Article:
We began each day with a problem to solve....we learned about different strategies to solve the problem, including acting it out!  We worked with money, time, quick combinations of 10 and 20, probability, fractions, and operations.  Technology was a big part of our learning this week as well.  So many math apps, so little time!

We also explored numbers using the game "Shut the Box".   We loved this game and discovering all the number combinations we could use to beat it!   : o )

The week finished up with a trip to the splash pad to test our knowledge of predictions and probability, along with some Hopscotch math to test our knowledge of operations with numbers.

We had a blast, and I can't wait for our next Cottage Learning Camp! : o )

Sunday, July 22, 2012

Boredom Busters!

Go here to have some summer science fun!

Wednesday, July 4, 2012

The History of the Fourth of July

I hope this July 4th is a fun-filled family day for all of you!

Most people in the United States celebrate the 4th of July, but do you know exactly why the holiday is so important to our country? Imagine how you would feel if someone older than you (maybe an older sister or brother) kept telling you what to do all of the time and kept taking more and more of your allowance. That is how the colonists felt in the years leading up to 1776. Great Britain kept trying to make the colonists follow more rules and pay higher taxes. People started getting mad and began making plans to be able to make their own rules. They no longer wanted Great Britain to be able to tell them what to do, so they decided to tell Great Britain that they were becoming an independent country. (To be independent means to take care of yourself, making your own rules and providing for your own needs.)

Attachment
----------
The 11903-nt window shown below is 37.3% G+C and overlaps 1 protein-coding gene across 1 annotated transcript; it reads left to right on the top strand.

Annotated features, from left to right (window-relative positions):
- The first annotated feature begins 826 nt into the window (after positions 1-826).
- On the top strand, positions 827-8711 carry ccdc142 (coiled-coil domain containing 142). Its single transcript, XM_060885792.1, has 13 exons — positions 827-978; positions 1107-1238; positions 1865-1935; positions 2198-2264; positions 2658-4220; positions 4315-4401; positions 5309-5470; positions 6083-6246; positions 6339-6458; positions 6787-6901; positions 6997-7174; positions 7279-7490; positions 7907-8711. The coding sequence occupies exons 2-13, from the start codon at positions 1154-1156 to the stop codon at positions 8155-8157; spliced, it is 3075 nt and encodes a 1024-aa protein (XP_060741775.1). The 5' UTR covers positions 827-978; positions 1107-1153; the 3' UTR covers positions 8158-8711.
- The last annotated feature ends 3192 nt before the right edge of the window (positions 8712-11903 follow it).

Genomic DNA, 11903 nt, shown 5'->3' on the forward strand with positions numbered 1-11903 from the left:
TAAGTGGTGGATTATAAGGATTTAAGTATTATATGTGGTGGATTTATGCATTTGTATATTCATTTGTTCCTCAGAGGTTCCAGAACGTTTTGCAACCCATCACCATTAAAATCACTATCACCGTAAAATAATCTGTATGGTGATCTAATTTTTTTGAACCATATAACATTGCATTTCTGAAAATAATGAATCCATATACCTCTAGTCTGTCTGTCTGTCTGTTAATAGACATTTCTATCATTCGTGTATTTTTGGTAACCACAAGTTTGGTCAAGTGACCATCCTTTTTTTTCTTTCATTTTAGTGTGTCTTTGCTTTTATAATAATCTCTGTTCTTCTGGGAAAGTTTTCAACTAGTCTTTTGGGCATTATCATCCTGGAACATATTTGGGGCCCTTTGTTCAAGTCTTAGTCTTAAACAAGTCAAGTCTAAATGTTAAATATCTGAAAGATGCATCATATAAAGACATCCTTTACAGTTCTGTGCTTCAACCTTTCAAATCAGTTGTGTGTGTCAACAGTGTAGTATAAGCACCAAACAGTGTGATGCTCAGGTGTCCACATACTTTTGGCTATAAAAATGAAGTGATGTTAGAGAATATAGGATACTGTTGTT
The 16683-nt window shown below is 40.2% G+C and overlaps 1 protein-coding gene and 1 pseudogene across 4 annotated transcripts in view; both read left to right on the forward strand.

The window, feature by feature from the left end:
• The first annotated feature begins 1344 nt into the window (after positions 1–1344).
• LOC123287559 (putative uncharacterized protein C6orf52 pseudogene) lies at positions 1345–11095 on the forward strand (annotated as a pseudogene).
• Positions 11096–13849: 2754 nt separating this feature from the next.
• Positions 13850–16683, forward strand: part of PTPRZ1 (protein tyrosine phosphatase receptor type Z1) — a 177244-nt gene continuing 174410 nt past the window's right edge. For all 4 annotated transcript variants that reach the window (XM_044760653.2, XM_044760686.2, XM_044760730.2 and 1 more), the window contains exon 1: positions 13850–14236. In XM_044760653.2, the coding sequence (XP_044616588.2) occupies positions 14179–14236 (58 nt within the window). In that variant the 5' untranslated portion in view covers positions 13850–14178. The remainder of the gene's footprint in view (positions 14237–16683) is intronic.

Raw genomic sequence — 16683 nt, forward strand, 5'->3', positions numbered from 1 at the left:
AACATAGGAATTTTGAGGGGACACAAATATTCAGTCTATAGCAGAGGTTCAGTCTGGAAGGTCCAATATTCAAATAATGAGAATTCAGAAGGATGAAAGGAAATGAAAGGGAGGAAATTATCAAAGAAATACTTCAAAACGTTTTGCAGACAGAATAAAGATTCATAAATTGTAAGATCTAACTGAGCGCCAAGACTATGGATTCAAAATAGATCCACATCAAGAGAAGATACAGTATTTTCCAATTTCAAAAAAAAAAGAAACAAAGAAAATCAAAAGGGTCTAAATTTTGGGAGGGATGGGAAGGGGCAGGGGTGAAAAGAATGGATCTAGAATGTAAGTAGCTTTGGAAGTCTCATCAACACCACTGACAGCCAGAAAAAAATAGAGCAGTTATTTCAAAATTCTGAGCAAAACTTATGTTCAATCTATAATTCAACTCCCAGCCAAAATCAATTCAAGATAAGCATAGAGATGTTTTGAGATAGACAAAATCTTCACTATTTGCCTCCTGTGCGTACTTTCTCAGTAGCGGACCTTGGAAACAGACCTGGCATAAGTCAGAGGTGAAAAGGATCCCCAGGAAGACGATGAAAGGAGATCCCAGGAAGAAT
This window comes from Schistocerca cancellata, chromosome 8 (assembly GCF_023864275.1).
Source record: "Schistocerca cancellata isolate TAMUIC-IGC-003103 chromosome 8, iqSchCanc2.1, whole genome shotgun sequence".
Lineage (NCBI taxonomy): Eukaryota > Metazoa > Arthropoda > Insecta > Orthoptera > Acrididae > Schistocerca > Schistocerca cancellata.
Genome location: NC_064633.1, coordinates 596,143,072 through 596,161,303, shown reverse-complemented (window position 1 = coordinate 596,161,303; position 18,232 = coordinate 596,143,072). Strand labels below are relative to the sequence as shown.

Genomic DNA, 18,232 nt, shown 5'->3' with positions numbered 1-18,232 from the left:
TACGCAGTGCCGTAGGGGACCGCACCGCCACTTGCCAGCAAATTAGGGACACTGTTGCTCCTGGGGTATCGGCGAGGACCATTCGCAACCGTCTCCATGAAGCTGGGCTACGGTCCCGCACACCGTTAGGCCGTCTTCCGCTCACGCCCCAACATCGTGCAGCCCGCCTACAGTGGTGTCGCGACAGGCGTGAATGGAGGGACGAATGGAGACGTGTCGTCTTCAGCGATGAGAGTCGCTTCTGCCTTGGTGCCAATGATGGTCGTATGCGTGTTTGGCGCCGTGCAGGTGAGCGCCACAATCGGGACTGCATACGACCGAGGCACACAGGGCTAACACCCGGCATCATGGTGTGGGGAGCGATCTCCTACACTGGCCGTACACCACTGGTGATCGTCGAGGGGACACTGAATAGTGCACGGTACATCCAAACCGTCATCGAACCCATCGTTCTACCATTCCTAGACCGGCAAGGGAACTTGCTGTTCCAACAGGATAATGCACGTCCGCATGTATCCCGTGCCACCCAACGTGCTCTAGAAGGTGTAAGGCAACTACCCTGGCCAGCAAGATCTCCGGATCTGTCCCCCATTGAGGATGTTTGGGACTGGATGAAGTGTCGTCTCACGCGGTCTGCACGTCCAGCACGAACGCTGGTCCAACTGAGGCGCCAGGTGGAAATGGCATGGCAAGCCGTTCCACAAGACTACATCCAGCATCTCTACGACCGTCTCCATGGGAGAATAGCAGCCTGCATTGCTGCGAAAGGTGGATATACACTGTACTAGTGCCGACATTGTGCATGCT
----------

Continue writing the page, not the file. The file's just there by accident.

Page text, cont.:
The Congress met in Philadelphia, Pennsylvania and they appointed a committee (a group of people working together to do a specific job) to write a formal document that would tell Great Britain that the Americans had decided to govern themselves. The committee asked Thomas Jefferson to write a draft (first try) of the document, so he worked for days, in absolute secret, until he had written a document that he thought said everything important that the committee had discussed. On June 28, 1776, the committee met to read Jefferson's "fair" copy (he put his best ideas together and wrote them neatly.) They revised (made some changes) the document and declared their independence on July 2, 1776. They officially adopted it (made it theirs) on July 4, 1776. That is why we call it "Independence Day." Congress ordered that all members must sign the Declaration of Independence and they all began signing the "official" copy on August 2, 1776. In January of the next year, Congress sent signed copies to all of the states.
The Declaration of Independence is more than just a piece of paper. It is a symbol of our country's independence and commitment to certain ideas. A symbol is something that stands for something else. Most people can look at a certain little "swoosh" and know that it stands for "Nike." Well, the signers of the Declaration of Independence wanted the citizens of the United States to have a document that spelled out what was important to our leaders and citizens. They wanted us to be able to look at the Declaration of Independence and immediately think of the goals we should always be working for, and about the people who have fought so hard to make these ideas possible. The people who signed the Declaration risked being hanged for treason by the leaders in Great Britain. They had to be very brave to sign something that would be considered a crime! So every time we look at the Declaration of Independence, we should think about all of the effort and ideas that went into the document, and about the courage it took for these people to stand up for what they knew was right -- independence!